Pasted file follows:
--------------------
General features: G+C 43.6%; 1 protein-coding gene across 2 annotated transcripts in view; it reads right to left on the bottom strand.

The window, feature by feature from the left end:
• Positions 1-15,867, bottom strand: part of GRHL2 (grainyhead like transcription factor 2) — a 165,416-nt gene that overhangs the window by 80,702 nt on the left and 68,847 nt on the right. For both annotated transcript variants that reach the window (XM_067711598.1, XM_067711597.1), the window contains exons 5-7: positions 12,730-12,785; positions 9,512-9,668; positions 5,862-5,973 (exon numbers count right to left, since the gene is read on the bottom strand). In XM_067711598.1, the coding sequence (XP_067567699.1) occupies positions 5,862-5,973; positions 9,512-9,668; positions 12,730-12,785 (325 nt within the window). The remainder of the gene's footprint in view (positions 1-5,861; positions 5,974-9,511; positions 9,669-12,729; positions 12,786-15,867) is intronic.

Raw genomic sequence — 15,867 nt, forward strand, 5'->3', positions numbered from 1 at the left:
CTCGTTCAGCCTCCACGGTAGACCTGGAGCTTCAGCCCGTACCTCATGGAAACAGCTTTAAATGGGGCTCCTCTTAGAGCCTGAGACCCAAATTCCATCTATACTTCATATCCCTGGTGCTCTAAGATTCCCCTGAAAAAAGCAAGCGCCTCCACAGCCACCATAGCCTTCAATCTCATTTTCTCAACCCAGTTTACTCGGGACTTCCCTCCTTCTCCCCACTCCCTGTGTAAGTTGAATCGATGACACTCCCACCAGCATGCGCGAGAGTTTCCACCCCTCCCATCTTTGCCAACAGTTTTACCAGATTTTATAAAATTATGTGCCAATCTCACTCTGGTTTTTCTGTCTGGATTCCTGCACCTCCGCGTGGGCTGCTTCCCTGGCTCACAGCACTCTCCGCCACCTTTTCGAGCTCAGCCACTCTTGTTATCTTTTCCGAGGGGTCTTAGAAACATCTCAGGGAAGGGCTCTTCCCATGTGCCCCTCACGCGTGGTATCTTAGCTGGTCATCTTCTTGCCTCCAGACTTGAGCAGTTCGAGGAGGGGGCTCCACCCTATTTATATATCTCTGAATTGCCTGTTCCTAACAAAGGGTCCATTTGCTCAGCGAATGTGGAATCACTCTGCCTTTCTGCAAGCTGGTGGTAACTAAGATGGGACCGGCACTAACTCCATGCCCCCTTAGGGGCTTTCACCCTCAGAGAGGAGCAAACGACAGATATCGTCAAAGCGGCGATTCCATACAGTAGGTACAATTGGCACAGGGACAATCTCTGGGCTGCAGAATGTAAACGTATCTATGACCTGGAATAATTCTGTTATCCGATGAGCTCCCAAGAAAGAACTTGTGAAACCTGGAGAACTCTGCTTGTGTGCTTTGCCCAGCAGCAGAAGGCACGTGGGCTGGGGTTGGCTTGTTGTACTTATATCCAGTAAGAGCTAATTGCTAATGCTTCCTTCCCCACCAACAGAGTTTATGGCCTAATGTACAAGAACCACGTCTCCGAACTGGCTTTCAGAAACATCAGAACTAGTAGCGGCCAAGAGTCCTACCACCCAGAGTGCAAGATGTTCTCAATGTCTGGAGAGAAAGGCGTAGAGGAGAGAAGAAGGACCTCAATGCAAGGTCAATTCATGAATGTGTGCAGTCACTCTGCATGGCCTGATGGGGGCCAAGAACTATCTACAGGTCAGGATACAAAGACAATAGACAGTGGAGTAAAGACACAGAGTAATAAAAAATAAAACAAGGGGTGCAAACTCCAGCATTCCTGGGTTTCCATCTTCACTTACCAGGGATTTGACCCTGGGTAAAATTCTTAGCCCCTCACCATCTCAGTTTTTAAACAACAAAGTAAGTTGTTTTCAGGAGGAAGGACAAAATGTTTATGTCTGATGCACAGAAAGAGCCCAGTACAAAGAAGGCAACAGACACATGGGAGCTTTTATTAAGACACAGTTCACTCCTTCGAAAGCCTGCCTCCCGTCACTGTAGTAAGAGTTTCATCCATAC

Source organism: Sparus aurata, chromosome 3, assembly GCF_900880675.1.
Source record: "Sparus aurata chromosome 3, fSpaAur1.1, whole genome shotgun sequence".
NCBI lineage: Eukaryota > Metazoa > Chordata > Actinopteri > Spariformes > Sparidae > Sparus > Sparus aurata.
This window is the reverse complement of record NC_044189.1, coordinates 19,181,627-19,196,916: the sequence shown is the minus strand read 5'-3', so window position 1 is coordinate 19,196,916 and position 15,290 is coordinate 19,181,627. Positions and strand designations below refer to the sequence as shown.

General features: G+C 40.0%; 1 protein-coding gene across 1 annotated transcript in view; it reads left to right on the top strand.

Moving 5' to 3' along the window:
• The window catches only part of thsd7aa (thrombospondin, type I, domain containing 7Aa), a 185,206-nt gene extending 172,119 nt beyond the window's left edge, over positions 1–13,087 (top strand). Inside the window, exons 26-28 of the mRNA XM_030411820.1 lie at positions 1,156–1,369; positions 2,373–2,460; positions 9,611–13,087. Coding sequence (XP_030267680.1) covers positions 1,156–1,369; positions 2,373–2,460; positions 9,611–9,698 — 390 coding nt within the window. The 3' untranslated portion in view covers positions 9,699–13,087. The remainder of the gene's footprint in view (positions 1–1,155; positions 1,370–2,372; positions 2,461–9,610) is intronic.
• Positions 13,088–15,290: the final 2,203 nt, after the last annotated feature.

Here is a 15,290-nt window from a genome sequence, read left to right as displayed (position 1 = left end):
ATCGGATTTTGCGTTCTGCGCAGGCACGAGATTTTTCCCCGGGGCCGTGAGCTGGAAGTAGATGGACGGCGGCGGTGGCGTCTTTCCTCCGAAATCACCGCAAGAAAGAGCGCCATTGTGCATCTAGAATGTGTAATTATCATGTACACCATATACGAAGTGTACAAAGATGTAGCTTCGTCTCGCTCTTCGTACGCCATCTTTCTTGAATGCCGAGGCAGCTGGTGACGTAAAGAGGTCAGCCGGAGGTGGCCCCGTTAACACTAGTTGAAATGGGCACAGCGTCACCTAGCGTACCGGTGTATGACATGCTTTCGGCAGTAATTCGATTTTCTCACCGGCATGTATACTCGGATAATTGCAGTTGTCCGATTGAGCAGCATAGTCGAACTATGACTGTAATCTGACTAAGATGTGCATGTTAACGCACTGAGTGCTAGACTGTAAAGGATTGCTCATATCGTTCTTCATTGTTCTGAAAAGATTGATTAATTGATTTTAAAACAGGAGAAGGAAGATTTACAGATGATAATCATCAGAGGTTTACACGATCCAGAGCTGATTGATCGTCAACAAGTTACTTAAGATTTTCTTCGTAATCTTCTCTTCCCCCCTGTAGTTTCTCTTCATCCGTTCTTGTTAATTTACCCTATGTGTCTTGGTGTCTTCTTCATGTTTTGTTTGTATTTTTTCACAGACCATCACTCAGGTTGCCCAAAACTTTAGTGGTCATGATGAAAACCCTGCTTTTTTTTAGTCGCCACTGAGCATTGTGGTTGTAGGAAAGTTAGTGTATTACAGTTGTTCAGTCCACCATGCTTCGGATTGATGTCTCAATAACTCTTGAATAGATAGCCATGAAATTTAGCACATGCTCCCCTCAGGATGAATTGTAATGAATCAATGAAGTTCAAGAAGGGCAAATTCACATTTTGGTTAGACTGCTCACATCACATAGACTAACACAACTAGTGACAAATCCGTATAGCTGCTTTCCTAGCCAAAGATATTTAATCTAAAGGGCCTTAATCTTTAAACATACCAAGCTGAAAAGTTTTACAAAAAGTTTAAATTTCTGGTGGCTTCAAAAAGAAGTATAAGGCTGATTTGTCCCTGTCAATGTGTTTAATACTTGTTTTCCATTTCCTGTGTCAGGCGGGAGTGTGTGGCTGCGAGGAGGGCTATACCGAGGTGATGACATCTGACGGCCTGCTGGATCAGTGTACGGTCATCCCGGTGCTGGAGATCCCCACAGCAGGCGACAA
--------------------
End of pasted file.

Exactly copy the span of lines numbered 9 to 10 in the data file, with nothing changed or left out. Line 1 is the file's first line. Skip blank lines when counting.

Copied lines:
This window is the reverse complement of record NC_044189.1, coordinates 19,181,627-19,196,916: the sequence shown is the minus strand read 5'-3', so window position 1 is coordinate 19,196,916 and position 15,290 is coordinate 19,181,627. Positions and strand designations below refer to the sequence as shown.

General features: G+C 40.0%; 1 protein-coding gene across 1 annotated transcript in view; it reads left to right on the top strand.